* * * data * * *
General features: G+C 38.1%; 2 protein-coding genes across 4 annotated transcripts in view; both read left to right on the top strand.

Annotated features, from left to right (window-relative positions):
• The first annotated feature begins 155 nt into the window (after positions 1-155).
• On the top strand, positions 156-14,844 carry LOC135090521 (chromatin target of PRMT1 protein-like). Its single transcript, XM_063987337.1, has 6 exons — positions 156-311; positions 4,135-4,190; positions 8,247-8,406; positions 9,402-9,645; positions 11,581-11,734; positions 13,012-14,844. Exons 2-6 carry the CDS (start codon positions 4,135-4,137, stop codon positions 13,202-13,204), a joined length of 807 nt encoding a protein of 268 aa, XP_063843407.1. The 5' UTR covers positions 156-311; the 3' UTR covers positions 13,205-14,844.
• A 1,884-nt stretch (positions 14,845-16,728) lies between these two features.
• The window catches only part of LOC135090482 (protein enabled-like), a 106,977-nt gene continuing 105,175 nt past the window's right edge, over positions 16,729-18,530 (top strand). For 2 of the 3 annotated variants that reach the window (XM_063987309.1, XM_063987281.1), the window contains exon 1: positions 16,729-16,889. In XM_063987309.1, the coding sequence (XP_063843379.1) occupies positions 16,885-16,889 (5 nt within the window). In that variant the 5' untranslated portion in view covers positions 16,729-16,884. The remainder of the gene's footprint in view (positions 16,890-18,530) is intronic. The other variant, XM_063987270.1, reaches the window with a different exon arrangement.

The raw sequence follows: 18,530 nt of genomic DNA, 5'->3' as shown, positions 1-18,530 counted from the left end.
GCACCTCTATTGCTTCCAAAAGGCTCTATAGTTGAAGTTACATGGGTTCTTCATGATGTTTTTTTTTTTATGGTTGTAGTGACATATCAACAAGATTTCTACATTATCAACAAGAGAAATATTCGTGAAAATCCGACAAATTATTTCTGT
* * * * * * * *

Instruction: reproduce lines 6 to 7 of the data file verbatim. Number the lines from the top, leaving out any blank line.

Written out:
• The window catches only part of LOC135090482 (protein enabled-like), a 106,977-nt gene continuing 105,175 nt past the window's right edge, over positions 16,729-18,530 (top strand). For 2 of the 3 annotated variants that reach the window (XM_063987309.1, XM_063987281.1), the window contains exon 1: positions 16,729-16,889. In XM_063987309.1, the coding sequence (XP_063843379.1) occupies positions 16,885-16,889 (5 nt within the window). In that variant the 5' untranslated portion in view covers positions 16,729-16,884. The remainder of the gene's footprint in view (positions 16,890-18,530) is intronic. The other variant, XM_063987270.1, reaches the window with a different exon arrangement.

The raw sequence follows: 18,530 nt of genomic DNA, 5'->3' as shown, positions 1-18,530 counted from the left end.